18 months after the 2011 Census, court cases are dragging on against a tiny proportion of those who resisted the Census on anti-war and privacy grounds, mainly but not entirely because of Census data processing contracts with Lockheed Martin (England and Wales) and CACI (Scotland). For background and other reports on this, see the Indymedia census topic, Count Me Out and Ethical Census.
Andy Manifold's trial will take place at Liverpool Magistrates Court in the morning of Monday 8 October.
Sarah Ledsom's trial will take place at Liverpool Magistrates Court in the afternoon of Monday 8 October.
Mandy Woods' trial will take place at Bury St Edmunds Magistrates Court on 20 November.
Deborah Glass Woodin of Oxford appealed against her conviction and the appeal will be heard at Crown Court on 7 December.
Barbara Dowling's case in Glasgow has now been adjourned until 19 February 2013.
Steve Grieve's trial will take place at Maidstone, Kent on 20 February 2013, having supposedly been postponed from "26th December"! The case was actually adjourned back in May.
The case against Jane Howarth (Devon) was dismissed at Exeter Magistrates Court in August.
Derek Sheilds' appeal against conviction was rejected at Liverpool Crown Court in June.
WHAT'S IT ALL FOR?
All these people and others have been or are being dragged through the courts for their principles, for refusing to be bullied or threatened into unwilling compliance.
Prosecutions seem to have been targeted at known activists along with others who were at home and answered their door when the Census Officers turned up and explained exactly why they weren't completing the Census. Inevitably, this resulted in a disproportionate number of elderly, sick and disabled people and those with young children (ie those who spend most time at home) being prosecuted. The longer these cases go on, the more it looks like political persecution, because of the obvious futility of pursuing Census refusers, the waste of public money taking these victimless alleged crimes through the courts and the tiny proportion who have been singled out for prosecution in the first place, even though in England this was far higher than in previous census years. See this comment from SACC on the tiny number of prosecutions in Scotland.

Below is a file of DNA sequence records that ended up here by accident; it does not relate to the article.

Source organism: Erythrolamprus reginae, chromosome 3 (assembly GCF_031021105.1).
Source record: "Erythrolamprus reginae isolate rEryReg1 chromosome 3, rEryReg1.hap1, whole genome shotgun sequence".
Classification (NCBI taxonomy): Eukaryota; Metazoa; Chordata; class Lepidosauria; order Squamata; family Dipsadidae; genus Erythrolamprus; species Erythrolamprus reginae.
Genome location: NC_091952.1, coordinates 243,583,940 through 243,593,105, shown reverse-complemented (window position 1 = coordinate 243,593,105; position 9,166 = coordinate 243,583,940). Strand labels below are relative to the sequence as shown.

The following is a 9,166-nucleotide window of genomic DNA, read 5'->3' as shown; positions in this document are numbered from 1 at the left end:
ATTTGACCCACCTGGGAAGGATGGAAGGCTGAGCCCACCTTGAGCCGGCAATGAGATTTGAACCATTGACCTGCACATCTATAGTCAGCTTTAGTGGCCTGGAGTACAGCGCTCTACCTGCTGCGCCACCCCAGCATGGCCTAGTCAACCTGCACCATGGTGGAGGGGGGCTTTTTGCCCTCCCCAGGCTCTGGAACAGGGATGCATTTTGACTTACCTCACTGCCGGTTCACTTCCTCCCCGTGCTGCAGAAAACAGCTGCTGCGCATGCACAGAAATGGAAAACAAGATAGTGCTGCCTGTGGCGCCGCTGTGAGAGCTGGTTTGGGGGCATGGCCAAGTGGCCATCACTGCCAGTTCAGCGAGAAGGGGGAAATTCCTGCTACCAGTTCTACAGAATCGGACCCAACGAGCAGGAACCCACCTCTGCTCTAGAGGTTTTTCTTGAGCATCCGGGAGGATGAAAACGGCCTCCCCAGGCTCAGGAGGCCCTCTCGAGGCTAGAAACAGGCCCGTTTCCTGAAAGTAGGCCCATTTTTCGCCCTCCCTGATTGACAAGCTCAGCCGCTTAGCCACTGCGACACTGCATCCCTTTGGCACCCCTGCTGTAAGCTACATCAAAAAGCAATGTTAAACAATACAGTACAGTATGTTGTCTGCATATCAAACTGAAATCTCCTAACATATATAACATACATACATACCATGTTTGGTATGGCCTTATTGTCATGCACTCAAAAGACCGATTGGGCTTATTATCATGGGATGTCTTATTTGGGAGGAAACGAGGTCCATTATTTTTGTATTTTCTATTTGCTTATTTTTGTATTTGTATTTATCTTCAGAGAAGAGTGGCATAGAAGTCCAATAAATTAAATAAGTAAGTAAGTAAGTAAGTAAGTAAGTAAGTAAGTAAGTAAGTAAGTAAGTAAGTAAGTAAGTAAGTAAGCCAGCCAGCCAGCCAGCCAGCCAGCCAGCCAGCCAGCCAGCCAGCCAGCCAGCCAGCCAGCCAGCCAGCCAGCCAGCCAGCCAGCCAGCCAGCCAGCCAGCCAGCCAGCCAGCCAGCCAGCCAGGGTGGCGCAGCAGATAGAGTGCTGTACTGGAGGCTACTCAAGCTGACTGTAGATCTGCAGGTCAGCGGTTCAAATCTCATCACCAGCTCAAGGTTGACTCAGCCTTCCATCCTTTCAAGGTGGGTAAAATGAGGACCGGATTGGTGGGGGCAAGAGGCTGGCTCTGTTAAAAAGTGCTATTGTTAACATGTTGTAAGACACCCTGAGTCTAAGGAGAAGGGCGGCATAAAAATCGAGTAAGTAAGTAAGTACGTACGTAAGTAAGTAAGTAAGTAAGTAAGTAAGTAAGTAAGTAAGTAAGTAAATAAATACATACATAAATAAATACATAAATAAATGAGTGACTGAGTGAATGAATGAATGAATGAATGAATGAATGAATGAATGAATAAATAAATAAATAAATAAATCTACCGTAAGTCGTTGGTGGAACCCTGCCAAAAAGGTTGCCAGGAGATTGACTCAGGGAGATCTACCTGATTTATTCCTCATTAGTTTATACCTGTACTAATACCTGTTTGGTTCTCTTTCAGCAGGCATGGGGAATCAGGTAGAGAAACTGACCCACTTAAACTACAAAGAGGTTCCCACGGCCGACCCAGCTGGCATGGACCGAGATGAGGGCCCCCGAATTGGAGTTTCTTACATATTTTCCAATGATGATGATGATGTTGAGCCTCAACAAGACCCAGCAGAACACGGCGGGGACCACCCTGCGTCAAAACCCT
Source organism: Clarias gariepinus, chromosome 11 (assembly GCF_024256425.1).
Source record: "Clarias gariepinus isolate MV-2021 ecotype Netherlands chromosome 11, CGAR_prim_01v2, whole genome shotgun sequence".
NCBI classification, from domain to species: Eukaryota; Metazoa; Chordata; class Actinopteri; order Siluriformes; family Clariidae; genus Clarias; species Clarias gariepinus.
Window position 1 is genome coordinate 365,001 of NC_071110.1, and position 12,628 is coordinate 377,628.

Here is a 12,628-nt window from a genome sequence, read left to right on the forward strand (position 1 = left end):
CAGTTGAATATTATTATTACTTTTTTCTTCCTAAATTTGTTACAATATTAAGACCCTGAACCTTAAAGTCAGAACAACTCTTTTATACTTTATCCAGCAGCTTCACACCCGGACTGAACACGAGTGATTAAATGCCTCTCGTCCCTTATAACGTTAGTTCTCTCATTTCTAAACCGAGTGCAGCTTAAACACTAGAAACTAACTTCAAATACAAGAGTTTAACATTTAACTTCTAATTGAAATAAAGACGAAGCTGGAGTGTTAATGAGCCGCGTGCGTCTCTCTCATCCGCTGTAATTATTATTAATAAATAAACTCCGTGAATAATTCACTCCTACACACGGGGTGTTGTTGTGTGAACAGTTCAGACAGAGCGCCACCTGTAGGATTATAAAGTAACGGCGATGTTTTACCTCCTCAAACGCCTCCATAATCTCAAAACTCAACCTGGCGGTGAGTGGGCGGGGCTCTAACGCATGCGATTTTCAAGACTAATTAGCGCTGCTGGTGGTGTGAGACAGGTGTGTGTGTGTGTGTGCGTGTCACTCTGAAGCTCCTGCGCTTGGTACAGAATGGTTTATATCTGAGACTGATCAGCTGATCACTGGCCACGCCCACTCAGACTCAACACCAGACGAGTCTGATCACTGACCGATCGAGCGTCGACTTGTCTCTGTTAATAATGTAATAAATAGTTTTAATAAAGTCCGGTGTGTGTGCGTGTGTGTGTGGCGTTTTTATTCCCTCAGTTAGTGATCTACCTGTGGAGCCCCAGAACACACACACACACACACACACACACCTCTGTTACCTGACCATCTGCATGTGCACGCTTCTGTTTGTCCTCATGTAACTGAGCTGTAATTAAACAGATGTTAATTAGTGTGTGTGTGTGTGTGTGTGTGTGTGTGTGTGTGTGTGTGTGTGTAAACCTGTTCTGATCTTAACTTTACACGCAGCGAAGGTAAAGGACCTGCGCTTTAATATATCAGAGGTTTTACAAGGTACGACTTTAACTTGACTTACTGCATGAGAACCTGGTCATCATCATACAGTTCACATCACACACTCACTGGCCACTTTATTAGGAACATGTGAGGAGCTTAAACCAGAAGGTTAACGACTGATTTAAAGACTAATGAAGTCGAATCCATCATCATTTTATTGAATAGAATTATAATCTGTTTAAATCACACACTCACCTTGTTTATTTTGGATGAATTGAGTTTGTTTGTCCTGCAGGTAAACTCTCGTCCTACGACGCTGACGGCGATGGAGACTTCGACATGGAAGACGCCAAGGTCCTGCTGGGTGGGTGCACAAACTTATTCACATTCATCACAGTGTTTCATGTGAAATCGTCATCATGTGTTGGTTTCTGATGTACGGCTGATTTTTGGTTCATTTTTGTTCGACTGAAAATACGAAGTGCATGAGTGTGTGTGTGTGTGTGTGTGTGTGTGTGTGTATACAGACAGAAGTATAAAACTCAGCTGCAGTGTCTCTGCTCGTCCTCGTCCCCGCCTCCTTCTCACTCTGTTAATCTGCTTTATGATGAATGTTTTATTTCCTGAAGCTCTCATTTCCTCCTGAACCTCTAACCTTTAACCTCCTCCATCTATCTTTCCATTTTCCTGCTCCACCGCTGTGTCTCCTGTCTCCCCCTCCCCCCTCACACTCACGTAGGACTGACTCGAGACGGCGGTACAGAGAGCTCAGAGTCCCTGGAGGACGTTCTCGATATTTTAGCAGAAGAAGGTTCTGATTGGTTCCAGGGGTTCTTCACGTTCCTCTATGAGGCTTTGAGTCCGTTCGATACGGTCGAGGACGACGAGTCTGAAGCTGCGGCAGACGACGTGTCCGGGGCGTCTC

What's more, some cases have been dropped without explanation by the CPS while it seems determined to proceed with others to the bitter end, never mind the costs, both financial and to the CPS' already battered reputation. Legal aid decisions have given some defendants access to solicitors and barristers, but not others. Sarah Ledsom, for instance, has repeatedly been refused legal aid on the interests of justice test, while others in almost identical circumstances have been awarded legal aid.
The case against then Mayor of Stroud, John Marjoram, was dropped after his barrister submitted the arguments that would be used to challenge the prosecution. John Voysey's case, with similar arguments, was also dropped after representations made by his barrister following the dropping of John Marjoram's case. The case against Judith Sambrook was dropped by the CPS, apparently on grounds of Judith's health, revived by Judith and dismissed by the court after the Crown offered no evidence against her.